Just before the World Cup started, Holland was seen as one of the big favourites. Nobody doubted the Oranje will win easily their round robin group. Going further was not so certain: other teams were seen as more balanced and considering the Dutch problematic defense and goalkeeping, they were hardly envisioned as potential champions of the world. But… who knows, may be with some luck… after all, they had Cruiff! Holland was generally ranked among the 4 best teams and expected to be the most exciting to watch. Long hairs and goalkeeper with number 8 – nobody would beat at least the fun the Dutch were expected to provide.
Coach:Rinus Michels
No.Pos.Player DoB/Age Caps Club
1 FW Ruud Geels 28 July 1948 (aged 25)3 Club Brugge
2 MF Arie Haan 16 November 1948 (aged 25) 10 Ajax Amsterdam
3 MF Willem van Hanegem 20 February 1944 (aged 30) 29 Feyenoord
4 DF Kees van Ierssel 6 December 1945 (aged 28) 4 F.C. Twente
5 DF Rinus Israël 19 March 1943 (aged 31) 44 Feyenoord
6 MF Wim Jansen 28 October 1946 (aged 27) 25 Feyenoord
7 MF Theo de Jong 11 August 1947 (aged 26) 8 Feyenoord
8 GK Jan Jongbloed 25 November 1940 (aged 33) 2 F.C. Amsterdam
9 FW Piet Keizer 14 June 1943 (aged 30) 33 Ajax Amsterdam
10 MF René van de Kerkhof 16 September 1951 (aged 22)5 PSV Eindhoven
11 MF Willy van de Kerkhof 16 September 1951 (aged 22)1 PSV Eindhoven
12 DF Ruud Krol 24 March 1949 (aged 25) 20 Ajax Amsterdam
13 MF Johan Neeskens 15 September 1951 (aged 22) 17 Ajax Amsterdam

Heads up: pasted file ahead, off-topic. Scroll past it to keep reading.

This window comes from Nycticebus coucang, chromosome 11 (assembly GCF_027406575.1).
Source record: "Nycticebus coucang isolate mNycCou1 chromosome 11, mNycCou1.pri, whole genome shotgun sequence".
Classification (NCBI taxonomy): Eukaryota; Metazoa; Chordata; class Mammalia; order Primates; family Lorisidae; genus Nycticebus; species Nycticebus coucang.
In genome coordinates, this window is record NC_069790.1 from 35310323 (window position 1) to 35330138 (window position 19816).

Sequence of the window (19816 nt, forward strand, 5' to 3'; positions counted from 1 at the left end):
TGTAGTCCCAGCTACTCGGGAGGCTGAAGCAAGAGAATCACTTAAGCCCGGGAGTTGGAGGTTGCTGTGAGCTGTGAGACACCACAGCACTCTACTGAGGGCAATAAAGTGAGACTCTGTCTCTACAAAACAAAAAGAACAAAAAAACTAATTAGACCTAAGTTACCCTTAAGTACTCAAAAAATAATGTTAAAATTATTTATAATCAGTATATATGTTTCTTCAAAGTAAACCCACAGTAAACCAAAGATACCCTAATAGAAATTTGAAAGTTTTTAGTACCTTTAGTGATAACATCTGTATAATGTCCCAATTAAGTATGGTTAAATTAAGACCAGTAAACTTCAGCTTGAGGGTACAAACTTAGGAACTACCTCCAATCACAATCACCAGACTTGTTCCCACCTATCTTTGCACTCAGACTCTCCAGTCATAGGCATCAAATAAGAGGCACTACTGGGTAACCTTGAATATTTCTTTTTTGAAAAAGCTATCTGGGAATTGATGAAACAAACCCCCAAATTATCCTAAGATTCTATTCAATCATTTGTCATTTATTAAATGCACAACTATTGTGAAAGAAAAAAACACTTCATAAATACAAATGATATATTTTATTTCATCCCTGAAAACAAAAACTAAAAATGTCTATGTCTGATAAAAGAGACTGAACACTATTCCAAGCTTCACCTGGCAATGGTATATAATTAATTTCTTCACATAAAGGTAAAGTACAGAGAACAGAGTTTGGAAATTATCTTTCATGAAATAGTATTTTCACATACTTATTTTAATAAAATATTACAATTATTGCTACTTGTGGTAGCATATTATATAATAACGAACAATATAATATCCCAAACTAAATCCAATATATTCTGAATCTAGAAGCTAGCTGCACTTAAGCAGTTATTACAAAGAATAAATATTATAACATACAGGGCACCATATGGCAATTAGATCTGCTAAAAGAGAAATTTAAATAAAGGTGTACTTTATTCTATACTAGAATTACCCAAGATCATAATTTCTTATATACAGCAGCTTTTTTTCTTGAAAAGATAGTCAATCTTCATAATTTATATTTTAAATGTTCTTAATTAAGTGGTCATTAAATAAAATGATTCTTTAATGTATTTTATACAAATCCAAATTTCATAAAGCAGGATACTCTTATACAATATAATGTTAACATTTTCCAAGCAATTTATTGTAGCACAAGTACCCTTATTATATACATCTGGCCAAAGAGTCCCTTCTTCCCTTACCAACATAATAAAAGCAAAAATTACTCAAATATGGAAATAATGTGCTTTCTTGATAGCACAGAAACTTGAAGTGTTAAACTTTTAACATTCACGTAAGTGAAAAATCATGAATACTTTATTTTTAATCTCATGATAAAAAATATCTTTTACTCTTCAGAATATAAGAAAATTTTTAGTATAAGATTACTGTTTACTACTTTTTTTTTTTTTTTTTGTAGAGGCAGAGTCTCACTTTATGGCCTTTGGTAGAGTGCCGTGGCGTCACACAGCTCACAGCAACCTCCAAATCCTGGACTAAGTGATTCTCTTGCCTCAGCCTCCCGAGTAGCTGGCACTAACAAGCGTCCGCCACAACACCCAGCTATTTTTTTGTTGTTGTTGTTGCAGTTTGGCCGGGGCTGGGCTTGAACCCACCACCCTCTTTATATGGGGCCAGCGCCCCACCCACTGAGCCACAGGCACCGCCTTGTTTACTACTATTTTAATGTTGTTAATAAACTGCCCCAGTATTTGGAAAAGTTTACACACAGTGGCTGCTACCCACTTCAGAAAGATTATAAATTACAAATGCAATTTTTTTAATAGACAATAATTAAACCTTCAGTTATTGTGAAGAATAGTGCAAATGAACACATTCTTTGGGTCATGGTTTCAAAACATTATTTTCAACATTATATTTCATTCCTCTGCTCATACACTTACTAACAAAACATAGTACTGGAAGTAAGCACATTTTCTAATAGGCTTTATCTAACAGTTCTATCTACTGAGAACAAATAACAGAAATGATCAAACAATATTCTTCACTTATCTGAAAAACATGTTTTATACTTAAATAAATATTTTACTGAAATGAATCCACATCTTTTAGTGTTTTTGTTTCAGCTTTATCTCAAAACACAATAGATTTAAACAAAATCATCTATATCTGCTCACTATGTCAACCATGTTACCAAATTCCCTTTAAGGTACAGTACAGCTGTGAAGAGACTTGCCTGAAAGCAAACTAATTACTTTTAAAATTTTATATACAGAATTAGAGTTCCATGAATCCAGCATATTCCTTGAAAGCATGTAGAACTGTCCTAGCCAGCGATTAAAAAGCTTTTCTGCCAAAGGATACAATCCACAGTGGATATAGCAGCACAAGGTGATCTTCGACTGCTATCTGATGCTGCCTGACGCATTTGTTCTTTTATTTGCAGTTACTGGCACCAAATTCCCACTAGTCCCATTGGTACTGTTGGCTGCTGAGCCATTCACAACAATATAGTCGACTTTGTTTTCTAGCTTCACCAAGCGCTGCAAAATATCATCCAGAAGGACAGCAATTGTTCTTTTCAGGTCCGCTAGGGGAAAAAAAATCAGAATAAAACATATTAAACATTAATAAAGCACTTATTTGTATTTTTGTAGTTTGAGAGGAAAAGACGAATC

14 FW Johan Cruijff 25 April 1947 (aged 27) 28 F.C. Barcelona
15 FW Rob Rensenbrink 3 July 1947 (aged 26) 13 R.S.C. Anderlecht
16 FW Johnny Rep 25 November 1951 (aged 22) 5 Ajax Amsterdam
17 DF Wim Rijsbergen 18 January 1952 (aged 22) 1 Feyenoord
18 GK Piet Schrijvers 15 December 1946 (aged 27) 5 F.C. Twente
19 DF Pleun Strik 27 May 1944 (aged 30) 8 PSV Eindhoven
20 DF Wim Suurbier 16 January 1945 (aged 29) 27 Ajax Amsterdam
21 GK Eddy Treijtel 28 May 1946 (aged 28) 4 Feyenoord
22 DF Harry Vos 4 September 1946 (aged 27) 0 Feyenoord
Orange glory: Back: Van Ierssel, Cruyff, Jongbloed, Schrijvers, Haan, Rijsbergen, Neeskens, Israël, Keizer, Treytel, Krol, Suurbier, Van Hanegem.
Front: Jansen, Rep, Willy van de Kerkhof, René van de Kerkhof, Geels, Rensenbrink, Strik, Vos, De Jong.
A lot of great names of Ajax and Feyenoord fame, complimented by largely unknown reserves. And nobody imagined reserves to play – they were here just because FIFA required 22 players. To outsiders, it was a team to be recited in advance with very little uncertainty: Schrijvers (or Treytel); Suurbier, Strik (or van Ierssel, or Vos), Israel, Krol; Haan, Neeskens, van Hanegem; Rep, Cruiff, Keizer. The rest were to go fishing.

N.B. There is inconsistancy with the name of His Majesty: Hendrik Johannes Cruijff is often spelled differently – Johan Cruyff; Johan Cruiff; Johann Cruyff… Unfortunately, the correct spelling of his name is almost never used outside Holland, unlike the names of his lesser teammates. By habbit, I write Cruiff. Sorry.